Lively Tales About Dead Teams

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2002-2005 Great Lakes Storm

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2002-03 Great Lakes StormContinental Basketball Association (2002-2005)

Born: September 4, 2002 – CBA expansion franchise.
Died: 2005 – The Storm cease operations.

Arena: Birch Run Expo Center

Team Colors:

Owners: Greg Van Boxel, Joe Oesterling & Chris Webber

 

The Great Lakes Storm basketball team was a minor league outfit that played three seasons in the Continental Basketball Association from 2002 through 2005.  The Storm were based in the tiny village of Birch Run (pop. 1,555) in Saginaw County, Michigan.

Midway through the Storm’s second season in the 2003-04, former University of Michigan star and NBA All-Star Chris Webber became a part-owner of the team.  Webber’s former “Fab Five” teammate at Michigan, Jimmy King, played for the Storm that season too.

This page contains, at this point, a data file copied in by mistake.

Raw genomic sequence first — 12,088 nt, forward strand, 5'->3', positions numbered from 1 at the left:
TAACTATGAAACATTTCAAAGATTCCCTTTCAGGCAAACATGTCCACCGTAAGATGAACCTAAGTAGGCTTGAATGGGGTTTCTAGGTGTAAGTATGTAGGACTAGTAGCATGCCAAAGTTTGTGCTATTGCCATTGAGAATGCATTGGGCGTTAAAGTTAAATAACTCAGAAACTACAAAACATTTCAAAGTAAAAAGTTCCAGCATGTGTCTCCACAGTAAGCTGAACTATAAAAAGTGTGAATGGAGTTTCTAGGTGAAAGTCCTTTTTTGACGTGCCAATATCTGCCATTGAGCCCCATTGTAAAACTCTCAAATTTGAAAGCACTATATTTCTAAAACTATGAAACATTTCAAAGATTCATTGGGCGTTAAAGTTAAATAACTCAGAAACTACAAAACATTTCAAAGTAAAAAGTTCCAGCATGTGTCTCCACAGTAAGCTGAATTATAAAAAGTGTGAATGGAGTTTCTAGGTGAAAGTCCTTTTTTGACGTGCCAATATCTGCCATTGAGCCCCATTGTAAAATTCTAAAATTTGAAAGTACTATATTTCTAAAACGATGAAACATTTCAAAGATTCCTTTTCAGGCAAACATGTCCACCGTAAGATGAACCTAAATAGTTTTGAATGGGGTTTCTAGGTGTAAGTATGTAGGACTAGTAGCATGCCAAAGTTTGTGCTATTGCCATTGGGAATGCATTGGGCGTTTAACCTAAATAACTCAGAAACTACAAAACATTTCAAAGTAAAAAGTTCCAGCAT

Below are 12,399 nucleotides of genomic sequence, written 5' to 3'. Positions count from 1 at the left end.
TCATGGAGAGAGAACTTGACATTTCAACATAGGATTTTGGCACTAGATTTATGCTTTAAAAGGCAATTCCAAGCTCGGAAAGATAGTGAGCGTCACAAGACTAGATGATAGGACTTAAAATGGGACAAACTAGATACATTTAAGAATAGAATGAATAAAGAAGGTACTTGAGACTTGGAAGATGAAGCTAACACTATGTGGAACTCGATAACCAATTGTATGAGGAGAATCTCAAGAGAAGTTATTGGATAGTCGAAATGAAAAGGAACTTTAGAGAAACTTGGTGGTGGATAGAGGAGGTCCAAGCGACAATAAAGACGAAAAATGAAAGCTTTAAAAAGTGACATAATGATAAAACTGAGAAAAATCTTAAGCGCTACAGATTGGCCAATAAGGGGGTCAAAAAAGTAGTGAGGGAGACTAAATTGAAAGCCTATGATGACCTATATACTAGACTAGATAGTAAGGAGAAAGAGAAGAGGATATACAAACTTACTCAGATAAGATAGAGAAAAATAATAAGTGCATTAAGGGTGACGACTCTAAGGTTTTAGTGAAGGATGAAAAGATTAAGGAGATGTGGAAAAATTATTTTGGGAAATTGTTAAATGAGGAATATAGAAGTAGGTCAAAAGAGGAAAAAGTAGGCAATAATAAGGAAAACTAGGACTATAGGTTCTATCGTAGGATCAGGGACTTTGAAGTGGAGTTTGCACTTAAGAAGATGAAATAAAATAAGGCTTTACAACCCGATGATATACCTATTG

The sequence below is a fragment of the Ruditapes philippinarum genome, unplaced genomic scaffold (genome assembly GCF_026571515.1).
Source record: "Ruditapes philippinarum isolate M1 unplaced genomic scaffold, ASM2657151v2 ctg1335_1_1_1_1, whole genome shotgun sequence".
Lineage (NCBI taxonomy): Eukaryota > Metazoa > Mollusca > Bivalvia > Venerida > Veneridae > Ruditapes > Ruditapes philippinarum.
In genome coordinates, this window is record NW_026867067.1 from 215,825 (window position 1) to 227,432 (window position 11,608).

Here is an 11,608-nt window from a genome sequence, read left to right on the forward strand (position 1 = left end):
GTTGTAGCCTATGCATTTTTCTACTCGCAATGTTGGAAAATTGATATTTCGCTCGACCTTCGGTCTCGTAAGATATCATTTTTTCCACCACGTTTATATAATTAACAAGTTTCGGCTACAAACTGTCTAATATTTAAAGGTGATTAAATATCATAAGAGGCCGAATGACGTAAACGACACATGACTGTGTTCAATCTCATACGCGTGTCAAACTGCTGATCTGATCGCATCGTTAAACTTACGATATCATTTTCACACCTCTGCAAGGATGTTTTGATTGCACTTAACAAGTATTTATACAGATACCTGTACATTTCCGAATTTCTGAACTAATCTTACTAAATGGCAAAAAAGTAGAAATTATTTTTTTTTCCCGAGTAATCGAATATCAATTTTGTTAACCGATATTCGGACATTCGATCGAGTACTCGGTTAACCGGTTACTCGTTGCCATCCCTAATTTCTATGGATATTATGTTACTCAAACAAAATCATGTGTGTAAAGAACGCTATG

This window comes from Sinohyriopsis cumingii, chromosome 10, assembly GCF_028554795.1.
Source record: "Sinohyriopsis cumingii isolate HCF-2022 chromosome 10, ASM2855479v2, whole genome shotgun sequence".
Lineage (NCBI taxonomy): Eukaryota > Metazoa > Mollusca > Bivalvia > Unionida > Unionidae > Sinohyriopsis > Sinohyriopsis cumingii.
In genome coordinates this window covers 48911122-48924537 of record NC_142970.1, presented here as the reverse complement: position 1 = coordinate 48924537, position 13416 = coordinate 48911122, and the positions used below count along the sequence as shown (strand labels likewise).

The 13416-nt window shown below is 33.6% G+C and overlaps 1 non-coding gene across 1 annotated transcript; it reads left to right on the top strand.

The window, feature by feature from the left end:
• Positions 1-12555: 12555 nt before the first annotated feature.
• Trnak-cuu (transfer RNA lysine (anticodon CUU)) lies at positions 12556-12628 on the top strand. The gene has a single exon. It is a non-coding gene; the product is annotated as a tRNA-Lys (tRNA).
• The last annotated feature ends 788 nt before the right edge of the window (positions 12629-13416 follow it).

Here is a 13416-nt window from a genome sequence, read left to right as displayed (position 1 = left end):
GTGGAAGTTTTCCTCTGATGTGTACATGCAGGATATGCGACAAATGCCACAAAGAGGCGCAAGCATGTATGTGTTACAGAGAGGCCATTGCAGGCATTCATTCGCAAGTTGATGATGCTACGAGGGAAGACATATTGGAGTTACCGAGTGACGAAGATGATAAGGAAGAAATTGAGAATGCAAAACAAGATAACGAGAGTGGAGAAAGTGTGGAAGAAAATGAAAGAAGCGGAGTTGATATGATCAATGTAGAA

The Storm folded in 2005 after three seasons of play.

 

==Links==

Continental Basketball Association Media Guides

Continental Basketball Association Programs

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Written by andycrossley

September 1st, 2014 at 5:29 pm

1961-1968 Knoxville Knights

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1964-65 Knoxville Knights Program. Date unknownEastern Hockey League

Born: June 24, 1961 – The Jersey Larks relocate to Knoxville, TN.
Died: May 6, 1968 – The Knights cease operations.

Arena: Knoxville Civic Coliseum (4,992)

Team Colors: Red & White

Owner: